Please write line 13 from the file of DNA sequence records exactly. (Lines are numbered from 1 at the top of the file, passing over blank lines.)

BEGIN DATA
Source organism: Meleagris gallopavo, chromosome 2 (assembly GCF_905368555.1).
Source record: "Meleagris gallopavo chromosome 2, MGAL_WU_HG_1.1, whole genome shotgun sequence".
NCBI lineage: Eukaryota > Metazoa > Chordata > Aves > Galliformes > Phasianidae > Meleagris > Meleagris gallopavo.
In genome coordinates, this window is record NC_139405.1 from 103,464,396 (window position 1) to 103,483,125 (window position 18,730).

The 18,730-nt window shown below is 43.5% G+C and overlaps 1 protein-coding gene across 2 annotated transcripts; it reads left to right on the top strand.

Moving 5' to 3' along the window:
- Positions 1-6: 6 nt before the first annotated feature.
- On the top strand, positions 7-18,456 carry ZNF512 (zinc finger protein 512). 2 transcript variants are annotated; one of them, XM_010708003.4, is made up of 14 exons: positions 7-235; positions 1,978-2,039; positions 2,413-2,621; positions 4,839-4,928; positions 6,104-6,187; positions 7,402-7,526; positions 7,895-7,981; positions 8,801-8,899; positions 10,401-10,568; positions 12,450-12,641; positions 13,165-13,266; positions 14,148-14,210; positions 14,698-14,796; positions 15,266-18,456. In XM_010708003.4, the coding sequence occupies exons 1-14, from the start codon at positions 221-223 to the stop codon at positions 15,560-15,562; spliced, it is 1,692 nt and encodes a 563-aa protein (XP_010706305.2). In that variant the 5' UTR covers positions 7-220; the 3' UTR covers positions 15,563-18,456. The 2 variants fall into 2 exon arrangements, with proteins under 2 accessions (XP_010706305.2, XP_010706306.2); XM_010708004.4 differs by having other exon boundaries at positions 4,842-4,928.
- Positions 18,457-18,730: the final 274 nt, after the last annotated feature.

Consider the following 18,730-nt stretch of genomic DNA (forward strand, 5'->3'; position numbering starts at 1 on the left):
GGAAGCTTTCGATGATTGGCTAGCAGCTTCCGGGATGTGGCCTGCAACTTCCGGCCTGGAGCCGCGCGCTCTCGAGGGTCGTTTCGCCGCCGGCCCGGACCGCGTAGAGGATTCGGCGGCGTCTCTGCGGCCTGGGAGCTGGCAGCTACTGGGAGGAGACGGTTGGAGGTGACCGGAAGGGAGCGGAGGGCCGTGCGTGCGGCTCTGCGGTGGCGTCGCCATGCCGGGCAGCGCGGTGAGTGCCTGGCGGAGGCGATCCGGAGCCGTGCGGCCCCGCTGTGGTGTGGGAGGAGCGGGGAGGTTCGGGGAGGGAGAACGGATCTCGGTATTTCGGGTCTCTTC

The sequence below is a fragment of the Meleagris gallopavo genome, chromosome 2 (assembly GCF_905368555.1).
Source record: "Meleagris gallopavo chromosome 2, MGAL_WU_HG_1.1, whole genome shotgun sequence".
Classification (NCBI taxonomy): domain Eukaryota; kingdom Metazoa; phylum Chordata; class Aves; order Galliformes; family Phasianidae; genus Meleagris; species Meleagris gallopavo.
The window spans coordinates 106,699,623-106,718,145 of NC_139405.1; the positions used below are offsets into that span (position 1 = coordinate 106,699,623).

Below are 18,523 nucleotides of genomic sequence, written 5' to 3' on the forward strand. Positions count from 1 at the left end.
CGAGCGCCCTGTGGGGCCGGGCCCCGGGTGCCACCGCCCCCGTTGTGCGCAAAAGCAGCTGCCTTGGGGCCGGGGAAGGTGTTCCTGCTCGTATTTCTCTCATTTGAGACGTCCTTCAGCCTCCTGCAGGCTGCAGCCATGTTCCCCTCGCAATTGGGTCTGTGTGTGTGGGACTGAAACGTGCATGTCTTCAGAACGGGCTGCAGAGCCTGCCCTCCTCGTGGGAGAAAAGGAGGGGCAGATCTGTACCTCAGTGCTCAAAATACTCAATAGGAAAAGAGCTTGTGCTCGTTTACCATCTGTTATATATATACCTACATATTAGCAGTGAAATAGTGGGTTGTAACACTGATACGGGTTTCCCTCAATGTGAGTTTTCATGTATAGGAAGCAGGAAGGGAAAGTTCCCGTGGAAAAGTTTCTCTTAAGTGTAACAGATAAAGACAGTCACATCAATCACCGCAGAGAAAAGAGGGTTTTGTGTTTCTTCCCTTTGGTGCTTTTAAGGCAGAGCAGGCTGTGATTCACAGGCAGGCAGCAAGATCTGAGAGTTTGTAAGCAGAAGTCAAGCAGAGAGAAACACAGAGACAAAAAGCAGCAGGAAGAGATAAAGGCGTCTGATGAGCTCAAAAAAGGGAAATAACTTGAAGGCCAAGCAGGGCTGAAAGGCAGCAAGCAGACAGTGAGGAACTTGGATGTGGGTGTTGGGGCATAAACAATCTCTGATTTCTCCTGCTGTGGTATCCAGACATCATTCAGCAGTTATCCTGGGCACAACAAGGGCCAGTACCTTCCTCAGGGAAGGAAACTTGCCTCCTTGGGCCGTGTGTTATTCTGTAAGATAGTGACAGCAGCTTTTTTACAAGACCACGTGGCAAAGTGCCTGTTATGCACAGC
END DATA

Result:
Source record: "Meleagris gallopavo chromosome 2, MGAL_WU_HG_1.1, whole genome shotgun sequence".